|Wingfield Manor (1), The Early Years to Mary
The High Tower, 72 feet high
Wingfield Manor was begun about 1440 by Ralph, Lord Cromwell who
was Treasurer of the Exchequer in the reign of Henry VI.
It was then sold to John Talbot, second Earl of Shrewsbury,
who completed the building and Wingfield remained as one of
the principal seats of his successors until not long before
the English Civil War. It was built on a small hill and would
have had extensive views.
Inner Court, with the High Tower on the left,
The entrance gateway opened onto a large square outer court
or quadrangle where the less important members of the household
lived. The inner court was more stately. The great banqueting
hall was 72 ft. by 36 ft., underneath which was a spacious
The Crypt, one of the finest in England, was built in two
wide aisles with a vaulted and groined roof. There are
many carved details on both the capitals of columns and
on the bosses on the vaulting ribs, an example of which
can be seen above. About 1900.
Mary Queen of Scots was first at Wingfield on 2 February
1569 and returned for a six month stay in April of the same
She was placed in the custody of George Talbot, sixth Earl
of Shrewsbury who was the fourth husband of Bess of Hardwick,
in 1568 and she remained in his care for seventeen years.
It was said the her "misfortunes
began in her cradle, and accompanied her, with little intermission,
to her grave".
Alison Plowden described her a "very feminine", whereas
Bess of Hardwick was shrewd and successful. They were both
skilled needlewomen, which was fortunate for the length of
time they spent together, but "both
possessed devious scheming brains"..
"It appears from Sir Ralph Sadler's papers
published in 1809, that there were two hundred and ten gentlemen,
yeomen, officers and soldiers, employed in the custody of the
Queen of Scots at Wingfield in the month of November, 1554" when
she was once more in residence.
Her personal household consisted of five gentlemen, fourteen
servitors (attendants/servants), three cooks, four boys, three
gentlemen's men, six gentlewomen, two wives, and ten wenches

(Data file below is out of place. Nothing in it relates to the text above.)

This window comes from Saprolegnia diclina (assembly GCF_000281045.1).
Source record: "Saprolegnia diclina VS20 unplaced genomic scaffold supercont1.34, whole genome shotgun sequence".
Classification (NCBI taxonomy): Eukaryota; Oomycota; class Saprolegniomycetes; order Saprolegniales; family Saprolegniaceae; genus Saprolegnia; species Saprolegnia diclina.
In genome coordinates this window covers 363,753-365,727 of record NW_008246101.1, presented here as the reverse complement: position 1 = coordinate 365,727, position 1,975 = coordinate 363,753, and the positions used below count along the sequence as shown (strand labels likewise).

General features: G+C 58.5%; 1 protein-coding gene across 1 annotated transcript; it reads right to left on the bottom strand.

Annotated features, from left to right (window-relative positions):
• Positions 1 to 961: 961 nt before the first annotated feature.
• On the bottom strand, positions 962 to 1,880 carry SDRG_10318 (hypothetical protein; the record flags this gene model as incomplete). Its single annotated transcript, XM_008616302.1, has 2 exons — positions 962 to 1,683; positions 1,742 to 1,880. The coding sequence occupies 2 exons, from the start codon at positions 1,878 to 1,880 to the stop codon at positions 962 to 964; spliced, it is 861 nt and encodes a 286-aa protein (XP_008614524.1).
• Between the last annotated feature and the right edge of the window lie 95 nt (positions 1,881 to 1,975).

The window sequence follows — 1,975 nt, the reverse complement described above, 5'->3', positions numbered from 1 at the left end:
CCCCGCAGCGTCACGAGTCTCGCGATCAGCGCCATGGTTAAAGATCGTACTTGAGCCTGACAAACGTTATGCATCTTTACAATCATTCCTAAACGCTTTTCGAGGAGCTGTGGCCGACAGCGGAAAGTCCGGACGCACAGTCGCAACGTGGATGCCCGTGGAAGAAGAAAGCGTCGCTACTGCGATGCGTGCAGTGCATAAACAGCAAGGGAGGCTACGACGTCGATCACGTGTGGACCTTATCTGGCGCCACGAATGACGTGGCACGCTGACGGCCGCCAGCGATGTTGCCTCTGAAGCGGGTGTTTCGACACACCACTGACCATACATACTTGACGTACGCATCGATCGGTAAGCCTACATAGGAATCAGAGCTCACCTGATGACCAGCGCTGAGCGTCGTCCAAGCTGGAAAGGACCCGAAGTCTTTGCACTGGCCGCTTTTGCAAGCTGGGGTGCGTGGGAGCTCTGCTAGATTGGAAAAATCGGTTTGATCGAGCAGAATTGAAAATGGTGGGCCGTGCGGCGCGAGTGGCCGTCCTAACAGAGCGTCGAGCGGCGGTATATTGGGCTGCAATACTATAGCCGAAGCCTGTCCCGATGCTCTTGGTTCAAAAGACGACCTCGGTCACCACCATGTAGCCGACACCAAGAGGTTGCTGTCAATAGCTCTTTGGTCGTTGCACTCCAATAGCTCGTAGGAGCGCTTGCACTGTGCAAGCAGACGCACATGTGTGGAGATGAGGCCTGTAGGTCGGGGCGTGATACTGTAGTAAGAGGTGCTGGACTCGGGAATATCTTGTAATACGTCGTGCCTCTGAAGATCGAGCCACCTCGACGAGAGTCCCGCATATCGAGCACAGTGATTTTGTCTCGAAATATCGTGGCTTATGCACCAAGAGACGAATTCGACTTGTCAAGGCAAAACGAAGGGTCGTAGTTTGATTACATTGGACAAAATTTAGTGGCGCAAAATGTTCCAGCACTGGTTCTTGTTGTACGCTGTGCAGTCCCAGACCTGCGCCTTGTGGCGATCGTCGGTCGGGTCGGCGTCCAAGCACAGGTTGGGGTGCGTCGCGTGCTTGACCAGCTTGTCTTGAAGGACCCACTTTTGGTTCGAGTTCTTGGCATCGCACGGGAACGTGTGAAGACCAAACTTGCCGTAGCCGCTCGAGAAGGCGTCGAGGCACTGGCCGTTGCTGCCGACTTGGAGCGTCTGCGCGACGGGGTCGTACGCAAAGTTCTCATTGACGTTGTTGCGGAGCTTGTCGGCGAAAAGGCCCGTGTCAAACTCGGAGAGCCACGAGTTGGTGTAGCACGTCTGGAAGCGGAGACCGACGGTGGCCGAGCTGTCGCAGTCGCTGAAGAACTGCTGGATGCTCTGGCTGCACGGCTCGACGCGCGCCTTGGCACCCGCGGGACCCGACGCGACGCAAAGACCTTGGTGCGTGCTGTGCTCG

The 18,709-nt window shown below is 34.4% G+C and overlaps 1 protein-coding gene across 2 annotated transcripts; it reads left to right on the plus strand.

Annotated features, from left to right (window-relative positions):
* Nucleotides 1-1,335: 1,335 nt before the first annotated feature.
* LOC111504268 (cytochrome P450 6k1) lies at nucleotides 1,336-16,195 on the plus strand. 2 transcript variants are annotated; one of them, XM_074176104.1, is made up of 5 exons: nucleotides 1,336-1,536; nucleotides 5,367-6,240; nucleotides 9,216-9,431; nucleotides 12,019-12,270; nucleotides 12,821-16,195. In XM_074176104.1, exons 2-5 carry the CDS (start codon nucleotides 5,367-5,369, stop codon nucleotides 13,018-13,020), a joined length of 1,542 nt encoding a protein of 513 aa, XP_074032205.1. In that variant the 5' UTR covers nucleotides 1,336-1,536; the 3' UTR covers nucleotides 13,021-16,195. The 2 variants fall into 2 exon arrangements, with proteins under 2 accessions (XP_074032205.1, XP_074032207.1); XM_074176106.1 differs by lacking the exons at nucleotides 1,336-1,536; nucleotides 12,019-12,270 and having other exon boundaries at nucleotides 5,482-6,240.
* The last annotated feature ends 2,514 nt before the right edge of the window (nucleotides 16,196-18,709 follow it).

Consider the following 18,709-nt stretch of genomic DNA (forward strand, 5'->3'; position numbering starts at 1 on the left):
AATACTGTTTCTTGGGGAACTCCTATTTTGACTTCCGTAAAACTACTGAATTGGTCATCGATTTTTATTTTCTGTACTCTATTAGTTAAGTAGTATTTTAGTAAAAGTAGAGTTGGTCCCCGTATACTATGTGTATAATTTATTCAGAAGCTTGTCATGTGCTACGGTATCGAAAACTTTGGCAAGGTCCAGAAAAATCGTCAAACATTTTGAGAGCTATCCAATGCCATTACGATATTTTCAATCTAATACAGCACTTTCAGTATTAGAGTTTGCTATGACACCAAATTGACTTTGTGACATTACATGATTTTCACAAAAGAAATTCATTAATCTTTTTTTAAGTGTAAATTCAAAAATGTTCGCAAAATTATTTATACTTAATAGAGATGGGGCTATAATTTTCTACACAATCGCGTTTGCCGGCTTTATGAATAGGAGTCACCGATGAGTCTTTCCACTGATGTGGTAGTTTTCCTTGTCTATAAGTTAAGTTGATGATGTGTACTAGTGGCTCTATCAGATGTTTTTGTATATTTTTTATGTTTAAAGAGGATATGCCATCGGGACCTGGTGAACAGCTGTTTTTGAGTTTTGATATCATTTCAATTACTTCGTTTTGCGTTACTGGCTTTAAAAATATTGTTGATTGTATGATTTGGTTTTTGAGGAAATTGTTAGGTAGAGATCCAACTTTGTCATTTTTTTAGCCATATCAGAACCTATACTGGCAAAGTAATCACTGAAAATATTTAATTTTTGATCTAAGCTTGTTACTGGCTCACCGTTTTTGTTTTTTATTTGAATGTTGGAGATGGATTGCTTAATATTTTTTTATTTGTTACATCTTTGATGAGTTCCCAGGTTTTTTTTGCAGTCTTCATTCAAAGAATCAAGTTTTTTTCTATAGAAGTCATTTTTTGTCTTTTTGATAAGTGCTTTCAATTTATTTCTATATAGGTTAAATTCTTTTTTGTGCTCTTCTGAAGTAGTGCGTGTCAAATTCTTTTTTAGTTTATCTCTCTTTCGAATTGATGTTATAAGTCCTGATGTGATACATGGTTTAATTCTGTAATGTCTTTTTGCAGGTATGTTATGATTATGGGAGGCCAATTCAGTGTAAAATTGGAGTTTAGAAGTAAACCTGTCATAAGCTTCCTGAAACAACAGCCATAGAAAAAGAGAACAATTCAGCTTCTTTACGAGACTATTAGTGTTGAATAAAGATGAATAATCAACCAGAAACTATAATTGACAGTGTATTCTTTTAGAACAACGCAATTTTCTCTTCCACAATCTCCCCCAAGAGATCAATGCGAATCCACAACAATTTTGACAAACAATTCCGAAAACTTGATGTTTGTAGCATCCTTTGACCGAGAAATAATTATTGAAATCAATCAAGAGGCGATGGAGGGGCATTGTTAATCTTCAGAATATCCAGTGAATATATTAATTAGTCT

She was removed from Wingfield Manor and taken to Tutbury Castle
on 25th Jan 1585.
The Babington Plot, in which local landowner Anthony
Babington of Dethick was heavily involved, was to have disastrous
consequences for both Mary and the ringleaders.
Oriel Window, North Court.
"It has been a very beautiful edifice ... from the
remains on the north side of the principal court: these
consist of a porch and a bow with three Gothic windows".
The window arches are pointed and both porch and bow window
are embattled. Just below the battlements is a fascia
of quatrefoils and roses.
There is more about Wingfield
Manor on the next page.
1. Postcard of "High Tower, Win[g]field Manor". R.
Sneath, Paradise St., Sheffield, The Peak Perfection Series,
No.202. Not posted.
2. "The Crypt, Wingfield Manor" by W. W. Winter of
Derby. Image from Ward Lock & Co's "Guide
to Matlock, Dovedale, Etc.", Illustrated Guide Books
of England and Wales (Guide Series 1903-4). The photographs/drawings/engravings
in the book were unlikely to have been taken specifically for
the guide and were also not necessarily of the same date the
book was published.
3. Postcard of "Inner Court, Wingfield Manor". Valentine's
Series No.17460 [Registered 1892]. Not posted
4. "Oriel Window in North Court, Wingfield Manor. Illustration
by Nellie Erichsen from Firth.
Images in the collection of, provided by and © Ann Andrews.
Researched, written by and © Ann Andrews.
Intended for personal use only.
 Henry VI reigned 1422-1461.
 Ward, Reverend Richard (1814) "The
Matlock, Buxton and Castleton Guide, containing concise accounts
of these and other remarkable places ... in the ... County
of Derby", Derby.
 Plowden, Alison (1972) "Mistress
of Hardwick", BBC Publications, Marylebone High Street,
London ISBN: 0563106646.
 Firth, J. B. (1908) "Highways
and Byways in Derbyshire" MacMillan & Co., London.
 Mary was removed from the care
of the Shewsburys in Sept 1854. Relations between the couple
were becoming increasingly acrimonious. She was temporarily
placed in the custody of Sir Ralph Sadler, an elderly Puritan
Tourist Guide to Derbyshire" (1888) pub. Adam and
Charles Black, Edinburgh.
 Anthony Babington, the Plot's leader,
was horribly treated when he was hung, drawn and quartered,
whilst Mary was eventually removed to Fotheringhay where she
was executed. Also see Dethick
Wolley Manuscripts, Derbyshire
Wolley Manuscripts, Matlock
Directory of Derbyshire, 1891: South Wingfield,